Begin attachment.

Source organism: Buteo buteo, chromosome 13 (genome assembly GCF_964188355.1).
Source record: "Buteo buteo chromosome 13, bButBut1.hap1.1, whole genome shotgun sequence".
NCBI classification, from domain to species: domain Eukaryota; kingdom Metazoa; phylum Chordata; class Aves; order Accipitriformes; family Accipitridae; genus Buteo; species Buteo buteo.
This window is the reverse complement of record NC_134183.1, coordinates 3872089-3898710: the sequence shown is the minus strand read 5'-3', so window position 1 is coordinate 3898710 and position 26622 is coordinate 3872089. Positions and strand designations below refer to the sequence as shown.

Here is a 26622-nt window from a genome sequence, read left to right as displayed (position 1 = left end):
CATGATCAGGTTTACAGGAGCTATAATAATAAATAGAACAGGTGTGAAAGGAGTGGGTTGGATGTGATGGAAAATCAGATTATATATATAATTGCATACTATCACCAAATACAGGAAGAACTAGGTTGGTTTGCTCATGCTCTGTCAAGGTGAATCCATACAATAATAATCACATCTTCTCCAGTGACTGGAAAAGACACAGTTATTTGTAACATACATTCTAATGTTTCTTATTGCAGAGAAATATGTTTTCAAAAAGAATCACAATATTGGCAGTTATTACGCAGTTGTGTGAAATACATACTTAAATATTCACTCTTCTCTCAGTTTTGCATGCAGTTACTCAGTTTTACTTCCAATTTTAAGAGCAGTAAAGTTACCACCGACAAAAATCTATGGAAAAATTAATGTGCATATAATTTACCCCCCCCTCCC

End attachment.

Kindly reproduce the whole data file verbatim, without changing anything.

Source organism: Buteo buteo, chromosome 13 (genome assembly GCF_964188355.1).
Source record: "Buteo buteo chromosome 13, bButBut1.hap1.1, whole genome shotgun sequence".
NCBI classification, from domain to species: domain Eukaryota; kingdom Metazoa; phylum Chordata; class Aves; order Accipitriformes; family Accipitridae; genus Buteo; species Buteo buteo.
This window is the reverse complement of record NC_134183.1, coordinates 3872089-3898710: the sequence shown is the minus strand read 5'-3', so window position 1 is coordinate 3898710 and position 26622 is coordinate 3872089. Positions and strand designations below refer to the sequence as shown.

Here is a 26622-nt window from a genome sequence, read left to right as displayed (position 1 = left end):
CATGATCAGGTTTACAGGAGCTATAATAATAAATAGAACAGGTGTGAAAGGAGTGGGTTGGATGTGATGGAAAATCAGATTATATATATAATTGCATACTATCACCAAATACAGGAAGAACTAGGTTGGTTTGCTCATGCTCTGTCAAGGTGAATCCATACAATAATAATCACATCTTCTCCAGTGACTGGAAAAGACACAGTTATTTGTAACATACATTCTAATGTTTCTTATTGCAGAGAAATATGTTTTCAAAAAGAATCACAATATTGGCAGTTATTACGCAGTTGTGTGAAATACATACTTAAATATTCACTCTTCTCTCAGTTTTGCATGCAGTTACTCAGTTTTACTTCCAATTTTAAGAGCAGTAAAGTTACCACCGACAAAAATCTATGGAAAAATTAATGTGCATATAATTTACCCCCCCCTCCC